A friend of mine has the HP DM1Z and it can prolly be a little better than 60mins of gameplay; that's thinking about it will use the 2 cores at 100% for the game to run properly when on the Athlon it only used like 60% on each core (I was curious so I looked it up with Process Explorer).

Now, I'm using an Asus N53JF with the Core i3 @2.4Ghz + GT425M and it doesn't last more than 20 minutes in WoW, but it plays it with better graphic settings, off course. Haven't measured with low settings, but shouldn't be so far away. At least it lasts a 1.5H movie (90mins). Also, let me remind you that it's "RL use", not "benchmarking mode", so there are other processes running behind and all; so you could fine tune those times for extra battery.

My 2 cents.

Cheers!
 

gsacks

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Really interesting. My HTPC has a Zotac ITX board with a 775 socket and ION (not ION2) chipset graphics. It would be really interesting to see how the ION does with a better CPU, like the 2.8ghz dual core Pentium CPU that I have. It isn't as low power as the CPUs in this review, but I'm stil running the system off of a 90watt external power brick and it is stable as a rock. The other alternative for these systems for gaming is to use Onlive and/or load up some emulators for lots of old-school fun. 720P and 1080P are the only resolutions that matter for most HTPCs, since that is the limitation of the TV/Projector that they are connected to.
 

dalethepcman

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[citation][nom]cangelini[/nom]Is it ironic that one of the most insulting comments in this story is also from a guy suggesting measuring battery life of desktop-based systems? That's gotta hurt ;-)[/citation]

Who is the cangelini fellow?? =D

Yes I would agree testing the battery life on your UPS would be important for these desktop systems, I can't believe they would have forgotten...

This was a spectacular article, I'm glad to see the low power market offering something for gamers. This makes me drool even more for the arrival of the Acer w700.
 

masterofevil22

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ukee1593 :
The XBOX 360's GPU is faster than the PS3's also. Now both the Ion and the E-350 beat the crap out of the Wii however
I don't know the source, but this sounds about right. PS3's nvidia chip has 24 fixed shaders (8 pixel, 16 vertex i think), Xbox 360 Xenos has 48 unified and the Wii (so far as I know) has a grand total of ZERO. Even the Xbox 1 had 4 (Gamecube and Ps2 were zero also).

Anyway, aside from that meaningless console talk, I think the new ati/amd chip performs well here. I still don't know why TH would even put 1080p performance numbers in the mix here though. I mean, has any ever seen a 1080p netbook or even notebook running either of these two chipsets... no, no they haven't. Also, if you're telling me someone is going to buy one of these two chipset/systems and attempt to play "newish" games via video out on a 1080p tv/monitor, I'll tell you right now, that person is an idiot.
 

rootheday

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I know that Sandybridge and Arrandale laptops hit a bit higher on the price, but it would be interesting to see how they compare with the two options presented here.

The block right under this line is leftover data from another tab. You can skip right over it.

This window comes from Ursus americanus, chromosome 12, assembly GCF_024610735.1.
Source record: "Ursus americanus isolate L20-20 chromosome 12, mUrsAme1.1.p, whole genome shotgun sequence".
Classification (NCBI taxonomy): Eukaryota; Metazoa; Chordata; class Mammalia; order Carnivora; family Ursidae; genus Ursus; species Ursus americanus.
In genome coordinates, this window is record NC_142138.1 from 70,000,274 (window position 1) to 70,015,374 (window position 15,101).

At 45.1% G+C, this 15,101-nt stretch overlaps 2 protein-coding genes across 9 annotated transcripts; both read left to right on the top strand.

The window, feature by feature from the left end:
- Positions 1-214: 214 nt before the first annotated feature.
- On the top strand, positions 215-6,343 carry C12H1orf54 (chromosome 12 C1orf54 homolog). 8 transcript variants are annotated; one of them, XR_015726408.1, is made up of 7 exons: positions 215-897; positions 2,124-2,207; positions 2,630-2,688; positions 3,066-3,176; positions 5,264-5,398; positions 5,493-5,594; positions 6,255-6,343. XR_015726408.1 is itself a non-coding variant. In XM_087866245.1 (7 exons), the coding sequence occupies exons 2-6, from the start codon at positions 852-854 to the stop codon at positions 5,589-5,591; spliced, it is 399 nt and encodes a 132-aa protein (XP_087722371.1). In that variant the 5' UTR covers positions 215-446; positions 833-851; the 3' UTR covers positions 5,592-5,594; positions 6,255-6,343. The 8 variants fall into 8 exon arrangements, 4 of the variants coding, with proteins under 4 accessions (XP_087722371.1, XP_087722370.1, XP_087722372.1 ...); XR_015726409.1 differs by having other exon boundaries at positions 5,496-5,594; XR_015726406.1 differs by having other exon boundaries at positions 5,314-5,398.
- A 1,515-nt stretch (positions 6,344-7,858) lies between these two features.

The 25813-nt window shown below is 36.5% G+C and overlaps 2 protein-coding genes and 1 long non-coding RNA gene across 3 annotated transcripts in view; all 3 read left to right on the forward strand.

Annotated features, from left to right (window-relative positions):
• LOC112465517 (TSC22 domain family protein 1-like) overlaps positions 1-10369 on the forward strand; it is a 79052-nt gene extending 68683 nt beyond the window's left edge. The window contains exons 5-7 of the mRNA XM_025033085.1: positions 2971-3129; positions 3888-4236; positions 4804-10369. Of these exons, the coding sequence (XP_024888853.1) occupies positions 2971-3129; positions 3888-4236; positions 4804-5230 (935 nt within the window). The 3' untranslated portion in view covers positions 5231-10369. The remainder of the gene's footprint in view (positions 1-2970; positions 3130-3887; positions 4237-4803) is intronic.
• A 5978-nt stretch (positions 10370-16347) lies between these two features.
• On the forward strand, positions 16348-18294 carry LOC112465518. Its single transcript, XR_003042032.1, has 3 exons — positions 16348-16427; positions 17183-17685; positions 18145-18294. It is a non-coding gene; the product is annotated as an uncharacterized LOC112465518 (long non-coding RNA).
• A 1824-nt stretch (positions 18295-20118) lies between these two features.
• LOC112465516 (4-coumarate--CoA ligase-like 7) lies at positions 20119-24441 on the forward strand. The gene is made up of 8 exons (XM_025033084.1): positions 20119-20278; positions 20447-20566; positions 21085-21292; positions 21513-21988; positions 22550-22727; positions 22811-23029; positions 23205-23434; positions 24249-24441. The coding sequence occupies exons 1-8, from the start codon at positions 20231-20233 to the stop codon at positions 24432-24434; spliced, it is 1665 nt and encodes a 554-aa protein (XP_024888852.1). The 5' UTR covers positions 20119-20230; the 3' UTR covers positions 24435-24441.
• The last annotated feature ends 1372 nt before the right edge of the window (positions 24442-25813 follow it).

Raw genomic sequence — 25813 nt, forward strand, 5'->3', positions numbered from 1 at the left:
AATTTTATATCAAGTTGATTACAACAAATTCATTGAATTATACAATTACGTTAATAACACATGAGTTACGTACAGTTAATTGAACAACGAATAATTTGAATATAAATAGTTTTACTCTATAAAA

Honis

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Nice review and interesting read. Gives me some perspective on what I can do with a netbook or nettop when I get one sometime soon.
 

flyinfinni

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[citation][nom]feeddagoat[/nom]AMD looked to be CPU limited in fallout 3 and the speed in which it fell away after 720p would suggest possibly a memory limit or GPU being maxed out. Im surprised the ion didn't display the same characteristics.[/citation]

I would be the difference here is that the Ion has dedicated memory while the E350 is sharing system memory. At higher resolutions where more memory is used its going to bottleneck more on the E350. However, this really doesn't matter as there is no way those types of resolutions are anywhere close to playable anyway.
 

yyrkoon

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"If you're SUCH a visonary, why aren't you working for a huge company like Intel or AMD already? Atom and Brazon and fantastic for some needs, you cannot say that everyone's needs will be satisfied with the devices you suggest. Grow up a bit before starting to talk like that."

Who is to say I do not work for a huge company like ARM ? As many times as I mentioned ARM in my previous post, I started feeling like a commercial spokes person. But . . . To be exact. With our current project we use neither an x86, nor ARM platform. Instead we're currently using a customized z180 platform, contemplating a move to ARM.

I am not a visionary. It just so happens that I work in the embedded field with a friend of mine as a business partner. We also both live off grid completely. Which means we have limited power to use after the sun goes down. Granted, our battery bank will last 3-4 days without a recharge, if needed. That is a 2100 AH battery bank @ 20hrs discharge rate, being charged by a ~1200w (on average with non obscured sun ) solar array.

To put things into perspective. This system runs a freezer, 2 laptops, lights 24/7. It also runs several other things, such as a water pressurization system, shop tools (circular saw, wood, and metal lathes, shop vac, etc).

The point anyhow, is that I did a lot of reading, and research into using these types of systems here. Noting power consumption, performance, cost, etc. None of it made sense. In the case of size . . . well netbooks are fairly tiny. However, as I stated in my previous post. A netbook has about as much performance as a decent cell phone. Costs a lot less, and is even smaller. The only problem might be storage space, which in turn save power on the cell phone anyways.

However, I can not think of everything, and I do not claim to know everything either. At the same time, I am not adverse to *any* technology that makes sense.

So, instead of telling me to grow up. How about you give me an example of how these types of systems actually make sense. Then I will try my best not to shoot holes in your suggestions. Just be aware, that I, and many others have been there before. Wanting these system to work for us personally. Once again however, it just does not make sense.